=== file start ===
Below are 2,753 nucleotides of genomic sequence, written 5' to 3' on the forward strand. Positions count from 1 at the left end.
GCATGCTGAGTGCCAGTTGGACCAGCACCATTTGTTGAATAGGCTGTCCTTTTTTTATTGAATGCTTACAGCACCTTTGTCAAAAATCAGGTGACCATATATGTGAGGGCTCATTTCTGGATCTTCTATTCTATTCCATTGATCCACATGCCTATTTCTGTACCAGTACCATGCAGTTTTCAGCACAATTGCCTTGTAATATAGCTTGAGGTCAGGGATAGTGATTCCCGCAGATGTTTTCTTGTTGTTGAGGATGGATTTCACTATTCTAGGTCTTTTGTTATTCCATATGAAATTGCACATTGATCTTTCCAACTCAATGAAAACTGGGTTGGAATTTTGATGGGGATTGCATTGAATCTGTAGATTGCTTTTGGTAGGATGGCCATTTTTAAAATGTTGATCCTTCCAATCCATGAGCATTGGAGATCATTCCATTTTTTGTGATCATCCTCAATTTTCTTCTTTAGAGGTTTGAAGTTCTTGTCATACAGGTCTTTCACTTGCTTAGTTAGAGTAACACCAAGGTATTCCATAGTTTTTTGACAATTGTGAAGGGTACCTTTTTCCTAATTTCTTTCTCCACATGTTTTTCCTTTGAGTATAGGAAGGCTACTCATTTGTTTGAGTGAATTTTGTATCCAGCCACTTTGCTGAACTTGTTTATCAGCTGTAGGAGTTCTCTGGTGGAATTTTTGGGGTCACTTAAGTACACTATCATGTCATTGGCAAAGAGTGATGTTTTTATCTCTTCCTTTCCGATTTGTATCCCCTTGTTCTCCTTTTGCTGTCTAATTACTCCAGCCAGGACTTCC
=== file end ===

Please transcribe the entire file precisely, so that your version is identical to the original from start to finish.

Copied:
Below are 2,753 nucleotides of genomic sequence, written 5' to 3' on the forward strand. Positions count from 1 at the left end.
GCATGCTGAGTGCCAGTTGGACCAGCACCATTTGTTGAATAGGCTGTCCTTTTTTTATTGAATGCTTACAGCACCTTTGTCAAAAATCAGGTGACCATATATGTGAGGGCTCATTTCTGGATCTTCTATTCTATTCCATTGATCCACATGCCTATTTCTGTACCAGTACCATGCAGTTTTCAGCACAATTGCCTTGTAATATAGCTTGAGGTCAGGGATAGTGATTCCCGCAGATGTTTTCTTGTTGTTGAGGATGGATTTCACTATTCTAGGTCTTTTGTTATTCCATATGAAATTGCACATTGATCTTTCCAACTCAATGAAAACTGGGTTGGAATTTTGATGGGGATTGCATTGAATCTGTAGATTGCTTTTGGTAGGATGGCCATTTTTAAAATGTTGATCCTTCCAATCCATGAGCATTGGAGATCATTCCATTTTTTGTGATCATCCTCAATTTTCTTCTTTAGAGGTTTGAAGTTCTTGTCATACAGGTCTTTCACTTGCTTAGTTAGAGTAACACCAAGGTATTCCATAGTTTTTTGACAATTGTGAAGGGTACCTTTTTCCTAATTTCTTTCTCCACATGTTTTTCCTTTGAGTATAGGAAGGCTACTCATTTGTTTGAGTGAATTTTGTATCCAGCCACTTTGCTGAACTTGTTTATCAGCTGTAGGAGTTCTCTGGTGGAATTTTTGGGGTCACTTAAGTACACTATCATGTCATTGGCAAAGAGTGATGTTTTTATCTCTTCCTTTCCGATTTGTATCCCCTTGTTCTCCTTTTGCTGTCTAATTACTCCAGCCAGGACTTCC